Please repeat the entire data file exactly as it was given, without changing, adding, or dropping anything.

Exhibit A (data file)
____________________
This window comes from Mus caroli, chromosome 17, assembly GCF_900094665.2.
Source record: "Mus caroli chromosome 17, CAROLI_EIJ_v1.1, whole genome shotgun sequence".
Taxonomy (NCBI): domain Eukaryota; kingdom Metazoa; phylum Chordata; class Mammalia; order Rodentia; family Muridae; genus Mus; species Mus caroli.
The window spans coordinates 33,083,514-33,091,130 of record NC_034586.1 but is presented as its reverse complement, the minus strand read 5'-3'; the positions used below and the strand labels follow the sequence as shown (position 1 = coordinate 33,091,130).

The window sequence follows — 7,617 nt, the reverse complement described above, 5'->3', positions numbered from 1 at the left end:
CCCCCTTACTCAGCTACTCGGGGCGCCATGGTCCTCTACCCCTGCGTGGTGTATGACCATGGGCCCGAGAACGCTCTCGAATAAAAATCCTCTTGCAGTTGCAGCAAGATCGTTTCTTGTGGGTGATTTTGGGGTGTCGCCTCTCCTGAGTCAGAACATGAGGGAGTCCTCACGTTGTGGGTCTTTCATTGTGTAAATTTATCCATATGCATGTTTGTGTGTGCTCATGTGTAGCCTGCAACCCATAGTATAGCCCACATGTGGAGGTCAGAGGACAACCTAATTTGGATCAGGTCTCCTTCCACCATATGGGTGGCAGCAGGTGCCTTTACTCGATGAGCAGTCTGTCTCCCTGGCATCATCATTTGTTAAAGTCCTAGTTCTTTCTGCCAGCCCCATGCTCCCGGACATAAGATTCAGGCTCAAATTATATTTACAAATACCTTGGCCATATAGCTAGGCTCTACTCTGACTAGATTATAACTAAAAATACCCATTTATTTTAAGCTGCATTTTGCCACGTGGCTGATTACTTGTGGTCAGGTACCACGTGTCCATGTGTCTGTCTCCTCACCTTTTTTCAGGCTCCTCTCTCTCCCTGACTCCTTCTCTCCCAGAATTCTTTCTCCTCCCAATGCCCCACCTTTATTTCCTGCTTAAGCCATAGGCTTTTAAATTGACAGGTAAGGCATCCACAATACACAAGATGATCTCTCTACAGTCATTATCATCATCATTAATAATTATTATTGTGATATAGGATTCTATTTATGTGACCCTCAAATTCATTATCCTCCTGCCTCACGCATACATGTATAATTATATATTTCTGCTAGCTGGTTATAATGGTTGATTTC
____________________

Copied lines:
This window comes from Mus caroli, chromosome 17, assembly GCF_900094665.2.
Source record: "Mus caroli chromosome 17, CAROLI_EIJ_v1.1, whole genome shotgun sequence".
Taxonomy (NCBI): domain Eukaryota; kingdom Metazoa; phylum Chordata; class Mammalia; order Rodentia; family Muridae; genus Mus; species Mus caroli.
The window spans coordinates 33,083,514-33,091,130 of record NC_034586.1 but is presented as its reverse complement, the minus strand read 5'-3'; the positions used below and the strand labels follow the sequence as shown (position 1 = coordinate 33,091,130).

The window sequence follows — 7,617 nt, the reverse complement described above, 5'->3', positions numbered from 1 at the left end:
CCCCCTTACTCAGCTACTCGGGGCGCCATGGTCCTCTACCCCTGCGTGGTGTATGACCATGGGCCCGAGAACGCTCTCGAATAAAAATCCTCTTGCAGTTGCAGCAAGATCGTTTCTTGTGGGTGATTTTGGGGTGTCGCCTCTCCTGAGTCAGAACATGAGGGAGTCCTCACGTTGTGGGTCTTTCATTGTGTAAATTTATCCATATGCATGTTTGTGTGTGCTCATGTGTAGCCTGCAACCCATAGTATAGCCCACATGTGGAGGTCAGAGGACAACCTAATTTGGATCAGGTCTCCTTCCACCATATGGGTGGCAGCAGGTGCCTTTACTCGATGAGCAGTCTGTCTCCCTGGCATCATCATTTGTTAAAGTCCTAGTTCTTTCTGCCAGCCCCATGCTCCCGGACATAAGATTCAGGCTCAAATTATATTTACAAATACCTTGGCCATATAGCTAGGCTCTACTCTGACTAGATTATAACTAAAAATACCCATTTATTTTAAGCTGCATTTTGCCACGTGGCTGATTACTTGTGGTCAGGTACCACGTGTCCATGTGTCTGTCTCCTCACCTTTTTTCAGGCTCCTCTCTCTCCCTGACTCCTTCTCTCCCAGAATTCTTTCTCCTCCCAATGCCCCACCTTTATTTCCTGCTTAAGCCATAGGCTTTTAAATTGACAGGTAAGGCATCCACAATACACAAGATGATCTCTCTACAGTCATTATCATCATCATTAATAATTATTATTGTGATATAGGATTCTATTTATGTGACCCTCAAATTCATTATCCTCCTGCCTCACGCATACATGTATAATTATATATTTCTGCTAGCTGGTTATAATGGTTGATTTC